The Third Season
The Best of Times
by Tamia Nelson
It's late morning of an August day, but you'd never know it to look
out the window. Low cloud brushes the tops of the taller pines. A
steady, gentle rain falls. The Flow is quiet. Only a family of common
mergansers disturbs the surface of the water, their wakes colliding with
the pattern of expanding rings left by each rain drop.
And it's chilly. Step outside in your shirt sleeves, and you'll soon
wish you'd worn a sweater. As mid-day approaches, the temperature's only
59 degrees Fahrenheit. It doesn't look like its going to get much
But it's August. It should be 80 degrees in the shade, with
thunderheads building up to the west. So what's happening? Simple. A
cool air mass is sagging down across northern New York, and a series of
mid-level disturbances is spinning along the margin of the cooler air.
These cyclonic perturbationsknown as "short waves" in the jargon
of the weather tradeare not unlike the small whirlpools which form
along the edges of eddies in fast rivers.
The result? Rain showers, pleasantly cool temperatures, and
intermittent northerly breezeswelcome relief from the recent siege
of hot, humid weather. Even the pros in the meteorology offices are
moved to comment. One writes of an "October-like day"; another exclaims
that "fall is definitely in the air."
And so it is. Notes of red and gold are appearing among the maples
and birches on the far shore of the Flow. The surviving merganser chicks
are now nearly as big as their parents. They move with an exuberant new
confidence as they work the shallows, herding schools of fish into an
ever-smaller space before diving to claim a meal.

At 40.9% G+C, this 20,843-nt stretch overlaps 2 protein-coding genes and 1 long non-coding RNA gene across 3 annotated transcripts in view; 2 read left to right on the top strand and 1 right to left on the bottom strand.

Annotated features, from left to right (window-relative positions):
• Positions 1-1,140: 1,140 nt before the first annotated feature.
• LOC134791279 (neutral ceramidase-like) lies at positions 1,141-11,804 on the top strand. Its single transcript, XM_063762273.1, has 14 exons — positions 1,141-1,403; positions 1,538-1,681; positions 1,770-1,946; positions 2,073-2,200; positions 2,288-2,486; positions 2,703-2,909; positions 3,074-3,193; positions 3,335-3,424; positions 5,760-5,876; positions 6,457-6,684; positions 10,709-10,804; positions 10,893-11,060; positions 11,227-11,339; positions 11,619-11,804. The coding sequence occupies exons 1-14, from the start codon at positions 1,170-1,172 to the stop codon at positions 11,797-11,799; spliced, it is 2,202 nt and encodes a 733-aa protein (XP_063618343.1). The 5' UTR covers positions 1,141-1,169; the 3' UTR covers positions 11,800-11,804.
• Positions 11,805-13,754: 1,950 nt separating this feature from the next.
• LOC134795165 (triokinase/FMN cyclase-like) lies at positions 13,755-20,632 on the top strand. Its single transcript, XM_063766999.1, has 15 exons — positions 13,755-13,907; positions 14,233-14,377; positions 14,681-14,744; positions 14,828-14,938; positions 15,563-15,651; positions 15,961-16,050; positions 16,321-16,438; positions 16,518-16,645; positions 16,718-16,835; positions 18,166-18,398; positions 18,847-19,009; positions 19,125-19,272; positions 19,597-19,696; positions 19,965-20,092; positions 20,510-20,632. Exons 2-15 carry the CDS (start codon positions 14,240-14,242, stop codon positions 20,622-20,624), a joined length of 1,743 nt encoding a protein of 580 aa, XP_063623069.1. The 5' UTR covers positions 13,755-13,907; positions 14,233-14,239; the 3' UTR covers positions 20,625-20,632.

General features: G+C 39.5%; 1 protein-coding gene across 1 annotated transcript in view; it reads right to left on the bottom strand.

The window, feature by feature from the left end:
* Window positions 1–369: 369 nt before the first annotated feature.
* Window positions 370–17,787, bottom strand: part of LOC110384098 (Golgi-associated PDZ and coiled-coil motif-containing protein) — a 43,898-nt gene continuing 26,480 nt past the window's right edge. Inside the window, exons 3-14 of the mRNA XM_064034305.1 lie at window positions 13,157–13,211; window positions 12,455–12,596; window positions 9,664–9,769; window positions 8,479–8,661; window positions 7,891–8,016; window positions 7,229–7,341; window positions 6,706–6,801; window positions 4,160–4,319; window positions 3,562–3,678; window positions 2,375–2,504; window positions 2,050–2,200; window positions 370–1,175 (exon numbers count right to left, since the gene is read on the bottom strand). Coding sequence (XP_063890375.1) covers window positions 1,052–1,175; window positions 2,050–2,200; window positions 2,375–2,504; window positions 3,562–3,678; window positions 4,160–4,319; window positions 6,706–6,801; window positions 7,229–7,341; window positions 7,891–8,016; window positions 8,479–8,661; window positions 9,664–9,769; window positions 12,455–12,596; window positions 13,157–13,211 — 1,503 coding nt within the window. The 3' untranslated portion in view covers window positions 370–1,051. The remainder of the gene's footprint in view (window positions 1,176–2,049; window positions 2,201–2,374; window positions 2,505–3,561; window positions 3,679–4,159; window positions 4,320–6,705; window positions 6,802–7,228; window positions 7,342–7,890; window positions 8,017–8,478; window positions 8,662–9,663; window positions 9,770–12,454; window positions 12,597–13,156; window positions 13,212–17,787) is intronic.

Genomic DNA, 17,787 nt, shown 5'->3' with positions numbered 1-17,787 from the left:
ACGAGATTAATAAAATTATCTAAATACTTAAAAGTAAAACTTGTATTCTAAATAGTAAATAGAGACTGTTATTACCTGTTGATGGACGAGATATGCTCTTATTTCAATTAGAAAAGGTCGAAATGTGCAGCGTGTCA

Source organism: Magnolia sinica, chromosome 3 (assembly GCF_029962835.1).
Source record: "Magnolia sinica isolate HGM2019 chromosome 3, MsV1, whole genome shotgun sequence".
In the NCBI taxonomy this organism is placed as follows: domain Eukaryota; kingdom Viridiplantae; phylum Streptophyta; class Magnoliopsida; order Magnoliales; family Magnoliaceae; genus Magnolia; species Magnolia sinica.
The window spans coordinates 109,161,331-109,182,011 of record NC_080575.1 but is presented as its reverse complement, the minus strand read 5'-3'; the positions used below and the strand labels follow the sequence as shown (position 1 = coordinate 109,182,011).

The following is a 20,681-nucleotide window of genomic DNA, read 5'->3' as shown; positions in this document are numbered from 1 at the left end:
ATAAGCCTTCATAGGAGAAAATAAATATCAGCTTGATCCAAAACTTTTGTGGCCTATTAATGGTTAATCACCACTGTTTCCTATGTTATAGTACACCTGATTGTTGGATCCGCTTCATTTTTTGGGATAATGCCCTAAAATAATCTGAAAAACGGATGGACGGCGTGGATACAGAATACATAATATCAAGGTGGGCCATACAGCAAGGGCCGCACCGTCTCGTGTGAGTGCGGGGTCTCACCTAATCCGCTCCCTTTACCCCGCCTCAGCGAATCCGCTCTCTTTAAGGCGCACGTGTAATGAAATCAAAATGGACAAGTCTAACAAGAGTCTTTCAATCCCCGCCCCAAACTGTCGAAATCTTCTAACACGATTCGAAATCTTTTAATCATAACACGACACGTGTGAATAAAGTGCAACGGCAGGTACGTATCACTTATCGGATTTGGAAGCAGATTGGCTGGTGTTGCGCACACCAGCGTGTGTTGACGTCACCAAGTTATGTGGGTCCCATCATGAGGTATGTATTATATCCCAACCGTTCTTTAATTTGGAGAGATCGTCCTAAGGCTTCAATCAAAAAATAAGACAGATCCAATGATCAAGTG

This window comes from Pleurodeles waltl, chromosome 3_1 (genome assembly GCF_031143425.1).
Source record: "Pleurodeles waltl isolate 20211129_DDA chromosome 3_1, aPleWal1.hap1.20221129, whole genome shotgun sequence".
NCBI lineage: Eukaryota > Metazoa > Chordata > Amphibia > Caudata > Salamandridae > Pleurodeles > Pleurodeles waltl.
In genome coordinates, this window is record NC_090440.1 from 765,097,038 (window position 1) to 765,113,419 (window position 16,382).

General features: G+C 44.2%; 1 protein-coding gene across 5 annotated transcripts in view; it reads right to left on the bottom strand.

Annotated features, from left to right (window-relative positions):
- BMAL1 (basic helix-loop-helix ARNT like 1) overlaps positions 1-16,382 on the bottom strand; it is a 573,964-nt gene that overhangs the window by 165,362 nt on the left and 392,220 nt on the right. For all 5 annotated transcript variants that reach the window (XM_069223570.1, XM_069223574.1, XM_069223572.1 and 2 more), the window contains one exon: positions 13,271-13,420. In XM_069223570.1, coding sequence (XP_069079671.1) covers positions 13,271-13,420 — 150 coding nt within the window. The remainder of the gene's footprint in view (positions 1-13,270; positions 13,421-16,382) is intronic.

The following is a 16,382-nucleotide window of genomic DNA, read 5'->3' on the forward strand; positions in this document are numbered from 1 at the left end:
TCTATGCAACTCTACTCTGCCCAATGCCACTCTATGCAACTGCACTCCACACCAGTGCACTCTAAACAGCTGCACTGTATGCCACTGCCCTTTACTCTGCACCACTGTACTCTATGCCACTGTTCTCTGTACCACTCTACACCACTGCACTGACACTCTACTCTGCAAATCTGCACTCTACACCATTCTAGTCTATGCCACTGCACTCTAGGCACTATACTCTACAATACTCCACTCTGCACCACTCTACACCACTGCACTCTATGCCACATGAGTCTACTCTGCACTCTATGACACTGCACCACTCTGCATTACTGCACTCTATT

There are signs in the heavens, too. The days are perceptibly shorter
than they were in June, and the sun sets further to the south with every
passing week. In little more than a month, it will set due west. At
night, in the half-light of false dawn, the stars of Orion's bow can
just be seen above the eastern horizon, coming into view for the first
time since May.
Summer's drawing to a close in the northern hemisphere. The third
season of our year is now at hand.
There are other indications, of course. The local malls are
advertising back-to-school sales, and the woman who runs a nearby
sporting-goods store tells me that the hunters among her regular
customers are beginning to trickle in. Now they're "just looking," but
soon they'll be shopping in earnest.
Anglers, too, have reason to look ahead to fall. All summer long,
lake trout have swum deep in northern waters, and fishing for them has
required techniques and equipment thatto my mind, at
leastsuggest anti-submarine warfare more than sport. Come October,
though, the big trout will be moving into shallow water, where they can
be taken near the surface on light fly-fishing or spinning tackle.
For many hunters and anglers, fall is the season. Canoeists
and kayakers, however, have been curiously slow to follow the
sportsmen's lead. True, whitewater enthusiasts eagerly await the usual
bump in stream flows that follows fall rainsand let's hope that
those much-needed rains come soon to the drought-plagued mid-Atlantic
statesbut other paddlers seem to disappear from local waters after
I've never understood this. Perhaps it's simply a matter of habit.
Hunters and anglers look forward all year to fall. They make their
vacation plans accordingly. I was a hunter and angler for many years,